Night pay and working conditions are not the only causes of discontent at Bush House. Greg Dyke recently described the BBC as a whole as "hideously white". We might well question the appropriateness of the word "hideously" but it is true that the proportion of non-white staff employed by the World Service is much higher than the domestic BBC, even if most of them are in junior positions. But despite this, the Corporation insists on a single BBC-wide set of targets (10 per cent of all staff and 4 per cent of Managers by 2003) for ethnic minorities. The NUJ would like to see much more realistic targets in the World Service News. "25 per cent say for all staff and 10-15 per cent for Senior Duty Editors and Managers.

  We would raise a number of specific issues.

  Why is the entire Management team in World Service News white?

  Why are there so few non-whites in Mark Byford's World Service Management team?

  Why is the Head of the World Service Arabic section white, when several highly qualified Arab senior journalists work under him?

  Why are so few Asian and Afro-Caribbean journalists promoted? (out of some 60 journalists at the substantive Senior BJ9 Grade for Senior Broadcast Journalists in World Service News, only one is from an Afro-Caribbean or Asian background.)

  Why has it taken nearly 15 years of pressure from the NUJ to get the World Service to begin dismantling its "Fresh Blood" policy, which the unions consider to be racist. (Agreement was reach in September 2000 to significantly increase the numbers of World Service journalists on continuing staff contracts) Fresh Blood involves hiring overseas staff on short-term contracts and then sending them home, rather than offering them substantive staff posts. The argument being that people who have been in the United Kingdom for several years somehow lose touch with their native countries and need to be replaced. Yet UK based white journalists are allowed to report on some of those same countries as regional experts without in some cases ever visiting the target regions!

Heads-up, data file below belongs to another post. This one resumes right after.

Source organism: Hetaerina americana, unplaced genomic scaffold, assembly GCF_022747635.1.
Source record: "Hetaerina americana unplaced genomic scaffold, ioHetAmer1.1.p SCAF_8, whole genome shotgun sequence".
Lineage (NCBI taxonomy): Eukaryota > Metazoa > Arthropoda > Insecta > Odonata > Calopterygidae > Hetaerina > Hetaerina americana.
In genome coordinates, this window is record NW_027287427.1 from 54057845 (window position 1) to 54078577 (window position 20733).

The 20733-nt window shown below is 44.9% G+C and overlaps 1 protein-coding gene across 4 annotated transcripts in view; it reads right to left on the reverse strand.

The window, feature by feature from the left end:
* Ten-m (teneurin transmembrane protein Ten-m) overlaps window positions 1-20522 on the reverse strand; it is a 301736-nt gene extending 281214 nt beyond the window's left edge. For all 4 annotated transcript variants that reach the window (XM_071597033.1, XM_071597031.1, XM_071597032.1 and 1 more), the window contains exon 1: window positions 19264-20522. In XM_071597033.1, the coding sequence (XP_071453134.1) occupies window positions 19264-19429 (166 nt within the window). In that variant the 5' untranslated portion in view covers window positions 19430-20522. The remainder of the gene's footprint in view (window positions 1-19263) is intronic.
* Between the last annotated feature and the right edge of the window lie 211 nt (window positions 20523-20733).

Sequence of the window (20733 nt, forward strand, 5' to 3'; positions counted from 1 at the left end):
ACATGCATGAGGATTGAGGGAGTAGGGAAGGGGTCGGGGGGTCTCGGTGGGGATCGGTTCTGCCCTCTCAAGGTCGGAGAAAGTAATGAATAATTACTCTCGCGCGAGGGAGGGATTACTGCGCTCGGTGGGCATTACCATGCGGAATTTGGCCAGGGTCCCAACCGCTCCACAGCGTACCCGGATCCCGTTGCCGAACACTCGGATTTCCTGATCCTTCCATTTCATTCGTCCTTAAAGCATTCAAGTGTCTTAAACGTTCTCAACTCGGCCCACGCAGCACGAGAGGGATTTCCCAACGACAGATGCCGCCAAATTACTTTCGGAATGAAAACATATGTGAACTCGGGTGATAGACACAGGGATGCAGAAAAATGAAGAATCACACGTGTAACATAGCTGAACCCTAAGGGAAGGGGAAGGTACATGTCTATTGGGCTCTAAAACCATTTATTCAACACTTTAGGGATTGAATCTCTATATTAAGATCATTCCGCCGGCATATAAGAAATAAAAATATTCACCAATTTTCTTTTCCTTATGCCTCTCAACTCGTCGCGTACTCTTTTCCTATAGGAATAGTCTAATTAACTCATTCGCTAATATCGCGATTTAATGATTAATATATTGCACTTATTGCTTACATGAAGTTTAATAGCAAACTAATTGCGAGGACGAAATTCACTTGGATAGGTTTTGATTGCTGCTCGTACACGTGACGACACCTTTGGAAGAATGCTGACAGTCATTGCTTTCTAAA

With Management unable or unwilling to lead, World Service staff have increasingly turned to the unions to defend traditional WS standards. NUJ membership levels are at record levels. Nearly 100 per cent in News, over 95 per cent in Current Affairs and growing rapidly in the many Language services. Rather than simply looking after industrial issues, the unions at Bush House have taken on some of the aspects of a parallel administration, fighting the Management on many issues, proposing policy, insisting on realistic budgets.


  The lack of effective leadership is most clearly felt in the way the World Service is financed. There seems to be a chronic failure to plan and maintain realistic budgets and even when budgets are set. Management appears incapable of maintaining them over any period. Their ambition is almost always far greater than the available resources.

  This can be illustrated by World Service Management's decision in March 2000 to transform World Service News into a round the clock 24 Hour News station. Done well, the proposal had merit, but instead of fusing those existing elements which were working well with some new ideas, Management came up with an unimaginative, repetitive model which resulted in a loss of overall quality and a plunge in staff morale.

  Let me explain.

  Because they are simply not enough staff to fill all the necessary shifts, staff are constantly being asked to double desk (do their own job, plus that of their missing colleague) That obviously increases stress levels, levels raised still further by the constant difficulties with ENPS, the computer system imposed on the World Service by the BBC's Management.

  We share Management's concern that the World Service's future is conditional on us being able to deliver a high quality audible signal to urban markets around the world. One of the ways this is being done is by offering core material to existing FM stations, which can then rebroadcast WS material on their outlets. The difficulty for the World service is that those FM stations all have different requirements, and to try and satisfy them, the current schedules have become a patchwork quilt of pick-and-mix segments which allow re-broadcasters to opt in and out at will. But this has created a World Service output which is no longer a seamless, integrated and continuous whole. It has now become repetitive and lacking the depth and gravitas for which we have become known.